Hubbard Street exits suburban Chicago retail turnaround with $76M sale

Oak Lawn’s former Kmart store vacated in 2018 is home to new tenants after redevelopment

AEW's Jeff Furber with Oak Lawn Commons (AEW, Hubbard Street Group)
AEW's Jeff Furber with Oak Lawn Commons (AEW, Hubbard Street Group)

John McLinden’s Hubbard Street Group exited a turnaround of a suburban Chicago retail strip it repositioned at a cost of at least $40 million after Kmart vacated a large portion in 2018.

Boston investment firm AEW Capital Management bought the Oak Lawn Commons property in the southwest suburb of Oak Lawn from affiliates of Hubbard for $76 million, according to public records.

The deal is the latest example of a renewed interest in big boxes and the ability to find value by turning them into smaller spaces. Suburbs are leading the retail recovery in the Chicago area as downtown areas such as the Loop and sections of the Magnificent Mile suffer from fewer office workers and a lack of foreign tourism while the pandemic lingers.

Hubbard’s repositioning of the 140,000-square-foot property was fueled by a $40 million loan that the company and its Chicago-based partner, Keeler Real Estate, landed in 2019. That followed the venture’s 2018 purchase of the property for about $10 million after Kmart closed its store there along with dozens of others across the nation.

The property sold to AEW for a little less than Oak Lawn City Manager Thomas Phelan had hoped.

“We were told by retail investment experts that the property should sell for more than $80 million, which would make it one of the most valuable retail properties — on a price per square-foot basis — in the suburban Chicagoland area,” Phelan told the Chicago Tribune in January, when the property was marketed for sale.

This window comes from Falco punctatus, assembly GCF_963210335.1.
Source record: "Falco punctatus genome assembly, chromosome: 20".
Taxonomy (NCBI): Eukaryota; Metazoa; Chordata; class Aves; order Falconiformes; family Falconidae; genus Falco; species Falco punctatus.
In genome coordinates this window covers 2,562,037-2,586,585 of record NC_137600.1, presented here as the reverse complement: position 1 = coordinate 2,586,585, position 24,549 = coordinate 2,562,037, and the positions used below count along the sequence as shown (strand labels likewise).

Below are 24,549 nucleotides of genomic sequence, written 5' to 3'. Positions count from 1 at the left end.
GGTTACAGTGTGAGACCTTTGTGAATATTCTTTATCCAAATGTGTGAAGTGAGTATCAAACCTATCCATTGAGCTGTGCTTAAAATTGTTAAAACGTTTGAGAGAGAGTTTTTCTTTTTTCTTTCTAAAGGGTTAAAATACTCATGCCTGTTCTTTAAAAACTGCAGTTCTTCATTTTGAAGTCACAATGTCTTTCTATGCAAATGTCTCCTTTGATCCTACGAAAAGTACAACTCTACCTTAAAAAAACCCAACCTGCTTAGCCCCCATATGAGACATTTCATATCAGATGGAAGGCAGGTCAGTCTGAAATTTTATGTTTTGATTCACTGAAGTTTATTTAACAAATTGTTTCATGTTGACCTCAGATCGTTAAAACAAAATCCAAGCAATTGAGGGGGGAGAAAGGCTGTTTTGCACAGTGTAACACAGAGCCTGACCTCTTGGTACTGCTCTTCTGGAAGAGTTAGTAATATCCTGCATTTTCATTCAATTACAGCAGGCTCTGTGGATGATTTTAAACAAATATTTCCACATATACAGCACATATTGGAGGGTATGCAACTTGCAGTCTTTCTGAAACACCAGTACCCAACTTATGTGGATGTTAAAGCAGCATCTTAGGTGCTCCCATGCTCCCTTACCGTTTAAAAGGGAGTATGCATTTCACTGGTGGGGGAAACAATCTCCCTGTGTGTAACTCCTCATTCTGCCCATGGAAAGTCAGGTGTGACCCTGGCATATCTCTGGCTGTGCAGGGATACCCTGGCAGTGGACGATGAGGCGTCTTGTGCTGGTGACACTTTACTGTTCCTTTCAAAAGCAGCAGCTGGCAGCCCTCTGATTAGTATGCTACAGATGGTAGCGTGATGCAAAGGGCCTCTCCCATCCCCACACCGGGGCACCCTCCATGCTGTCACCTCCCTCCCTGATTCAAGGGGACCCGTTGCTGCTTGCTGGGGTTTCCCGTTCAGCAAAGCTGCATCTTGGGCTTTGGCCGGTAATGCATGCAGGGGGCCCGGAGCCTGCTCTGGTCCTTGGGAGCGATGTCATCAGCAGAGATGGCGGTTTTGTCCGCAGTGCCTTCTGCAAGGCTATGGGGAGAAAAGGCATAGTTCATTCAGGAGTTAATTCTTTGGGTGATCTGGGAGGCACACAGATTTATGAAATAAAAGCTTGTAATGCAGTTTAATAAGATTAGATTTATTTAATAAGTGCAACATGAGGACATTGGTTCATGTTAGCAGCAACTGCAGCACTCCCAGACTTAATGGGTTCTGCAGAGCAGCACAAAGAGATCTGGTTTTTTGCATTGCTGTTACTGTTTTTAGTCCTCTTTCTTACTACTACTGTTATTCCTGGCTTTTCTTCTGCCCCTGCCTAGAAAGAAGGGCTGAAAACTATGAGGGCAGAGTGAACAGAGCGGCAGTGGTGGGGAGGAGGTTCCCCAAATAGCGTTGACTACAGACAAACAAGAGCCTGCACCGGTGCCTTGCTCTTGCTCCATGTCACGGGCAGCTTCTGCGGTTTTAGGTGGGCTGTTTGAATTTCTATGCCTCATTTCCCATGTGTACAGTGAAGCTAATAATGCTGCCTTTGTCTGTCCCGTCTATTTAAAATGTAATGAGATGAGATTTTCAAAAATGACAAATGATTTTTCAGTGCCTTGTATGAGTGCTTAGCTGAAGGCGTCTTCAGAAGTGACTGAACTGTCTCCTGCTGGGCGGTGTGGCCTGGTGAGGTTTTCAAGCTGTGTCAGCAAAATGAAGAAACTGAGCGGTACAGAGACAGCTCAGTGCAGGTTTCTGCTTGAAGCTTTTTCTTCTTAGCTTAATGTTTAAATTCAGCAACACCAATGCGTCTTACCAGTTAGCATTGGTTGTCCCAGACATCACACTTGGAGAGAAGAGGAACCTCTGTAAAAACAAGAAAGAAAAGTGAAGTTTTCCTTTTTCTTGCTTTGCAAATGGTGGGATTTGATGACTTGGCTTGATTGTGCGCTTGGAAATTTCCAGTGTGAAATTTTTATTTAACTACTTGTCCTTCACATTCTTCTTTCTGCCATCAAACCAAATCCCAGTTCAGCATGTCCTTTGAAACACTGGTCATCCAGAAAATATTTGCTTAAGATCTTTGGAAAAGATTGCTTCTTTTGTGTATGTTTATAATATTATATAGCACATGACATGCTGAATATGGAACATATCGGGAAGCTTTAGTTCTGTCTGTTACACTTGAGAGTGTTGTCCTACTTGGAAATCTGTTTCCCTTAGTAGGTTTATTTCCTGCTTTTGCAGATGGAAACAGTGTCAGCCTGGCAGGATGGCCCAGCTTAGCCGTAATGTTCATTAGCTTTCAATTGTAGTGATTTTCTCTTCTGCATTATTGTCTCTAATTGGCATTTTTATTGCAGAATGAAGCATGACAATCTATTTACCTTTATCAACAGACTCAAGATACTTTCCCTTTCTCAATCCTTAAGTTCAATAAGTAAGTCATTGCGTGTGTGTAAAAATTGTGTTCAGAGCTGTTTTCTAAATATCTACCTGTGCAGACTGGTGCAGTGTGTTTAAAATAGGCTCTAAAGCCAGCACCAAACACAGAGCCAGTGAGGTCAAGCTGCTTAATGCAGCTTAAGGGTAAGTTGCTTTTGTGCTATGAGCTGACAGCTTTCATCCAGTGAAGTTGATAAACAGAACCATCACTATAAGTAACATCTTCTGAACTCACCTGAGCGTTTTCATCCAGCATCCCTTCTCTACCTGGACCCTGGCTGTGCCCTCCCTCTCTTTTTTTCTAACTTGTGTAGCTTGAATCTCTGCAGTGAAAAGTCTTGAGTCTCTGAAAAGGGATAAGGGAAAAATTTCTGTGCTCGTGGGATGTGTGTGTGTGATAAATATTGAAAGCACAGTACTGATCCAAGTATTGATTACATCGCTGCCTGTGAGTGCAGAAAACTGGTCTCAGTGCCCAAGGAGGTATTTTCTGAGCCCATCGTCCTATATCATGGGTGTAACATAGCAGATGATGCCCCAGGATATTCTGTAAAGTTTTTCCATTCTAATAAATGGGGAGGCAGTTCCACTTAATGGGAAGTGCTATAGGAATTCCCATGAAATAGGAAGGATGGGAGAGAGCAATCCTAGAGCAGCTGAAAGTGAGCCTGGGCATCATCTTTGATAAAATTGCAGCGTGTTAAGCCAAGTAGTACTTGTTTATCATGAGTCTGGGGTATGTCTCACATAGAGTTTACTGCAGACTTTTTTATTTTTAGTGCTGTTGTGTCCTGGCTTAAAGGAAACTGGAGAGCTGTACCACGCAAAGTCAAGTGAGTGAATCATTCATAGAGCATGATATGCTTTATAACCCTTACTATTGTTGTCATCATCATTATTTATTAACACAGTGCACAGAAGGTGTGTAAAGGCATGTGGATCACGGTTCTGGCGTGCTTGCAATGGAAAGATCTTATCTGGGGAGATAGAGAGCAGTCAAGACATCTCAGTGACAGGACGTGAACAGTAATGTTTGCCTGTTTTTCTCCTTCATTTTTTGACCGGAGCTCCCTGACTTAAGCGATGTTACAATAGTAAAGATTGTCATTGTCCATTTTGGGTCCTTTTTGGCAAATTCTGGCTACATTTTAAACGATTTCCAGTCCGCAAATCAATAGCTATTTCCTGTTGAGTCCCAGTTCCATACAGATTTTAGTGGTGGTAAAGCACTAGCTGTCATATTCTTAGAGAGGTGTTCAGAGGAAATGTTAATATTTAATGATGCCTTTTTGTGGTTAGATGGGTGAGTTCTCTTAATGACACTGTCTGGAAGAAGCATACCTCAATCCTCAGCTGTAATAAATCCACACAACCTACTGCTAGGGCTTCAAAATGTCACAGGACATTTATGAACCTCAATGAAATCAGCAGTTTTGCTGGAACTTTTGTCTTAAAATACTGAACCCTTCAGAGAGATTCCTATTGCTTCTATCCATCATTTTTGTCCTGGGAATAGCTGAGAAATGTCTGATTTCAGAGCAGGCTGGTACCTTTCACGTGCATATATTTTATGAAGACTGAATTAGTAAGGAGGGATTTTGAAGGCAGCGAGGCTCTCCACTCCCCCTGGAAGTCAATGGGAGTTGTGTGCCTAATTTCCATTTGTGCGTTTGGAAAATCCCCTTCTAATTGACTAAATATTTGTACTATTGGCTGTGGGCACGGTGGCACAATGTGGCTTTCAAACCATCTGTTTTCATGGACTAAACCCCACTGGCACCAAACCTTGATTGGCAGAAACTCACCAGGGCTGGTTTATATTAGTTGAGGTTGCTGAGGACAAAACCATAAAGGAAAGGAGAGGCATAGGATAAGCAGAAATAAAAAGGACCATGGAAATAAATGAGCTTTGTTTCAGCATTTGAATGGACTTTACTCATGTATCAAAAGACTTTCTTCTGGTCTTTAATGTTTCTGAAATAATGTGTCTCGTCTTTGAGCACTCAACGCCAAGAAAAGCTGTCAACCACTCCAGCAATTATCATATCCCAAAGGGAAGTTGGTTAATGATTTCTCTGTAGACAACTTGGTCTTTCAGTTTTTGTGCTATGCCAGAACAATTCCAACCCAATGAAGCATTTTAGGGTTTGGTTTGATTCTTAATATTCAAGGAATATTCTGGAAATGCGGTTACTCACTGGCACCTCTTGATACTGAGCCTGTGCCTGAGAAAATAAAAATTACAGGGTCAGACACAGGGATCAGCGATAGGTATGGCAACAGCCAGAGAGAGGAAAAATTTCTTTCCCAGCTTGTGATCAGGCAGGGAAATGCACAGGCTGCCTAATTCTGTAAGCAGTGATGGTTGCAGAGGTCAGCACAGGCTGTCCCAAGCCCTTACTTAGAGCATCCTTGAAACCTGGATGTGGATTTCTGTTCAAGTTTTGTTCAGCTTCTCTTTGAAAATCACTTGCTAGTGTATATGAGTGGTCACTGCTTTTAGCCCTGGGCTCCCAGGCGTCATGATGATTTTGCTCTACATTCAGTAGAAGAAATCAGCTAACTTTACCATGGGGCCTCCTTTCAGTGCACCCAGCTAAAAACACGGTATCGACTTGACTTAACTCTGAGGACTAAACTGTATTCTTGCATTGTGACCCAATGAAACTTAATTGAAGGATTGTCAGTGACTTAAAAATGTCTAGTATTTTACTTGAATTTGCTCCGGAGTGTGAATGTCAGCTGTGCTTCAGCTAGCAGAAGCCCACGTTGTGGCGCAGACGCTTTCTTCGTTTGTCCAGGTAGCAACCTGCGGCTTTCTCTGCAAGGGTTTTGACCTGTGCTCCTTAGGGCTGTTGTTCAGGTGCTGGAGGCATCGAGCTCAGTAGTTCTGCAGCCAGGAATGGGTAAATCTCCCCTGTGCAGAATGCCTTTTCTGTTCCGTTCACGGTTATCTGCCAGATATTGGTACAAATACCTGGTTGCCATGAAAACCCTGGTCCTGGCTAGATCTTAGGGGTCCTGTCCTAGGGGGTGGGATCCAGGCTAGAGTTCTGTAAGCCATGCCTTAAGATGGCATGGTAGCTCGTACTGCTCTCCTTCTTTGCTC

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With Kmart out, the property at the busy intersection of 95th Street and Pulaski Road is now fully leased with a new set of tenants including Amazon Fresh, Duly Health Care, LA Fitness, Panera Bread, Shake Shack and Longhorn Steakhouse, according to Hubbard’s website.

AEW declined to comment and Hubbard didn’t return a request for comment.

In the year ending in March, there were 70 percent more retail property trades in the Chicago area than in the prior 12 months. The increase resulted in the most sales of retail properties for $1 million or more in the metro area than in any year since at least 2000, with a total of 830 deals for $3.5 billion, according to brokerage Marcus & Millichap.

In January, AEW also added to its Chicago-area holdings with an $18.4 million suburban warehouse purchase in Arlington Heights.